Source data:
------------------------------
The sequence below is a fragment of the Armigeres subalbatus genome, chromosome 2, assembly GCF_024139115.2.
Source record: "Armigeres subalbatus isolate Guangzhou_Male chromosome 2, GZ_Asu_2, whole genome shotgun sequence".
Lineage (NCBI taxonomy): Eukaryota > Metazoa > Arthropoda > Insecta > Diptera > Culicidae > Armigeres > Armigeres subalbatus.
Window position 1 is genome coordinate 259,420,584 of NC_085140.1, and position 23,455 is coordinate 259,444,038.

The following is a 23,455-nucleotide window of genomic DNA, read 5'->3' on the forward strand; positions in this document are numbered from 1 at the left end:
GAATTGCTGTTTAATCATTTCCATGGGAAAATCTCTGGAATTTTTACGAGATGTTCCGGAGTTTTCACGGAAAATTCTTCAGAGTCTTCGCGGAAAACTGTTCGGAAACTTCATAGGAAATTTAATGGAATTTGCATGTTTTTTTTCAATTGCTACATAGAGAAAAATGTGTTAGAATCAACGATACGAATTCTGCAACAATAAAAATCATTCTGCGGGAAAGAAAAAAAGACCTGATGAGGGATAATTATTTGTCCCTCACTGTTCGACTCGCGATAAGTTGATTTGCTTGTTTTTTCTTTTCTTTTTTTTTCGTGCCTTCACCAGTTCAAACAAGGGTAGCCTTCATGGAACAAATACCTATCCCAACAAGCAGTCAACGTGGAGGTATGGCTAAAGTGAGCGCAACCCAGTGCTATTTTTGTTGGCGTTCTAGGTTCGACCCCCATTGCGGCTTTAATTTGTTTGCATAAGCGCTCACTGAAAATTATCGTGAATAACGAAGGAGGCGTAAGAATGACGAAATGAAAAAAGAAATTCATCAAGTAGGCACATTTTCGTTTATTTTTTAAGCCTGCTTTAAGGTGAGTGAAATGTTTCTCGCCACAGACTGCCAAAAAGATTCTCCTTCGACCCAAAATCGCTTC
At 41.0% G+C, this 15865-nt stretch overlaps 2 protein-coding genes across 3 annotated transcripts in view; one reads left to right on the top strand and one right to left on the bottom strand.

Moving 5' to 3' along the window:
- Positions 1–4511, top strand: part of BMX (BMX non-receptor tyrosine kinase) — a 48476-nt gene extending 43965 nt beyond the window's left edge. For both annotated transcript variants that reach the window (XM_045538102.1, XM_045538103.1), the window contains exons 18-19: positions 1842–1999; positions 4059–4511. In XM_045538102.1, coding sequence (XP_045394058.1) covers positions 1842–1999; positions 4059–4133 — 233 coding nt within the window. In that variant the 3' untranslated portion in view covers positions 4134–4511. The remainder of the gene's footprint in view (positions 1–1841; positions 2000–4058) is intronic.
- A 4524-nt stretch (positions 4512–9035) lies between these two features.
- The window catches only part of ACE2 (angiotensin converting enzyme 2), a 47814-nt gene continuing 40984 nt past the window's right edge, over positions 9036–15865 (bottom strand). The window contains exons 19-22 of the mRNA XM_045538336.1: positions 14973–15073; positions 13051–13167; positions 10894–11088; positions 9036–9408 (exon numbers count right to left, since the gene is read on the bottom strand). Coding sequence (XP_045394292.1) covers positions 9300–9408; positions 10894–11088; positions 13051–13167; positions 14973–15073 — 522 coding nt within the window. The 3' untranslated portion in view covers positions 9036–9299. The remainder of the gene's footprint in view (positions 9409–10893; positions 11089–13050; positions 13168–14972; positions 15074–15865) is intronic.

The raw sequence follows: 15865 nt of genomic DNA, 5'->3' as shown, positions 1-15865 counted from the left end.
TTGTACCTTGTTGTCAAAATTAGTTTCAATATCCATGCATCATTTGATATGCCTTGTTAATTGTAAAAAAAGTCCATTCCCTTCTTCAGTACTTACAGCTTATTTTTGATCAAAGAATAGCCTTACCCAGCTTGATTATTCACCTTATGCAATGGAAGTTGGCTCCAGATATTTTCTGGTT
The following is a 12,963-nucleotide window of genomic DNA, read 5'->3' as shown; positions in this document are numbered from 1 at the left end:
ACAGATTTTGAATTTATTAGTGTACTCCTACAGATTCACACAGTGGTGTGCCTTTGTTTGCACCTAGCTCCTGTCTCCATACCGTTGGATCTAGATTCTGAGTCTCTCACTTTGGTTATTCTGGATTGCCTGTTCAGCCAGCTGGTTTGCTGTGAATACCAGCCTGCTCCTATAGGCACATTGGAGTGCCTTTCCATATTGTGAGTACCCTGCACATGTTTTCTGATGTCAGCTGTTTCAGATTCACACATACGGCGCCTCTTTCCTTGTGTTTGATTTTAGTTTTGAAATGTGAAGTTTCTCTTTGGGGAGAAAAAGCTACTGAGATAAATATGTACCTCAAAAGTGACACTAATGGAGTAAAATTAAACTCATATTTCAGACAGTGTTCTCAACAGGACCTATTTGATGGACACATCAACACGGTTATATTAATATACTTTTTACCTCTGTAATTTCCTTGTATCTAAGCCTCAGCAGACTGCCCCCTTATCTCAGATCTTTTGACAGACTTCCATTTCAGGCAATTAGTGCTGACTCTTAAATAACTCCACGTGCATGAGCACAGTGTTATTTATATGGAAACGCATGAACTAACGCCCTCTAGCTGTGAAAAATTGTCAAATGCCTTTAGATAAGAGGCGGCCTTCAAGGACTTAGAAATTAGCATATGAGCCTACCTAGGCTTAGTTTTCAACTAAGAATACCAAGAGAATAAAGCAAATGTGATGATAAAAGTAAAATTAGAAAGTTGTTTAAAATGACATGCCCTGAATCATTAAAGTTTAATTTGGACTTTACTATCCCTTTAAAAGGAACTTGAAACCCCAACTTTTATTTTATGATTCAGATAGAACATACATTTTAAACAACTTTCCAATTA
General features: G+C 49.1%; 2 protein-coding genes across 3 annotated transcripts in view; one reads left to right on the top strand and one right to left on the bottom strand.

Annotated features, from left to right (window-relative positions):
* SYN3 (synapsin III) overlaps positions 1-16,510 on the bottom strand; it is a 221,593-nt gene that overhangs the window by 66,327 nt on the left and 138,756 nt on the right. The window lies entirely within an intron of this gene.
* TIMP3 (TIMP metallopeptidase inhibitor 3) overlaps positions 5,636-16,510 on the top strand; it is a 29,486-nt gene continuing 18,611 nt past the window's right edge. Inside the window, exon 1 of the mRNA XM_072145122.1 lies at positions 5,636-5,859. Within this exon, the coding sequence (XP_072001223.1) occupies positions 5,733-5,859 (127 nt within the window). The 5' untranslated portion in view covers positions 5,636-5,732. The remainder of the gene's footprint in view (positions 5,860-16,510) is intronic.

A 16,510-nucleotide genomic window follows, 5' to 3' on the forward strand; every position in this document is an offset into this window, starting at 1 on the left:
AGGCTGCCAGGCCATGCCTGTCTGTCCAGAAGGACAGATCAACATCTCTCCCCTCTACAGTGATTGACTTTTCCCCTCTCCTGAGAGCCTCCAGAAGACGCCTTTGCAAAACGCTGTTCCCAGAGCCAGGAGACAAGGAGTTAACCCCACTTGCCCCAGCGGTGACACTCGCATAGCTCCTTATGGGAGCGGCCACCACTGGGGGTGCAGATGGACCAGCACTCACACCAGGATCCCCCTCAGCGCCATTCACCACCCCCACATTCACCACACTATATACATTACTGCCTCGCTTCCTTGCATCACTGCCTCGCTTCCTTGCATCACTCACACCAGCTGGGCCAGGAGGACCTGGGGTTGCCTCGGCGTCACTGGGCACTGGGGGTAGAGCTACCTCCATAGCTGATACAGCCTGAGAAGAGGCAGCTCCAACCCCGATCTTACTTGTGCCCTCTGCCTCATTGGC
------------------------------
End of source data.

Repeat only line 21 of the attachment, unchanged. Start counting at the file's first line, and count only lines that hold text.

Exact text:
AGGCTGCCAGGCCATGCCTGTCTGTCCAGAAGGACAGATCAACATCTCTCCCCTCTACAGTGATTGACTTTTCCCCTCTCCTGAGAGCCTCCAGAAGACGCCTTTGCAAAACGCTGTTCCCAGAGCCAGGAGACAAGGAGTTAACCCCACTTGCCCCAGCGGTGACACTCGCATAGCTCCTTATGGGAGCGGCCACCACTGGGGGTGCAGATGGACCAGCACTCACACCAGGATCCCCCTCAGCGCCATTCACCACCCCCACATTCACCACACTATATACATTACTGCCTCGCTTCCTTGCATCACTGCCTCGCTTCCTTGCATCACTCACACCAGCTGGGCCAGGAGGACCTGGGGTTGCCTCGGCGTCACTGGGCACTGGGGGTAGAGCTACCTCCATAGCTGATACAGCCTGAGAAGAGGCAGCTCCAACCCCGATCTTACTTGTGCCCTCTGCCTCATTGGC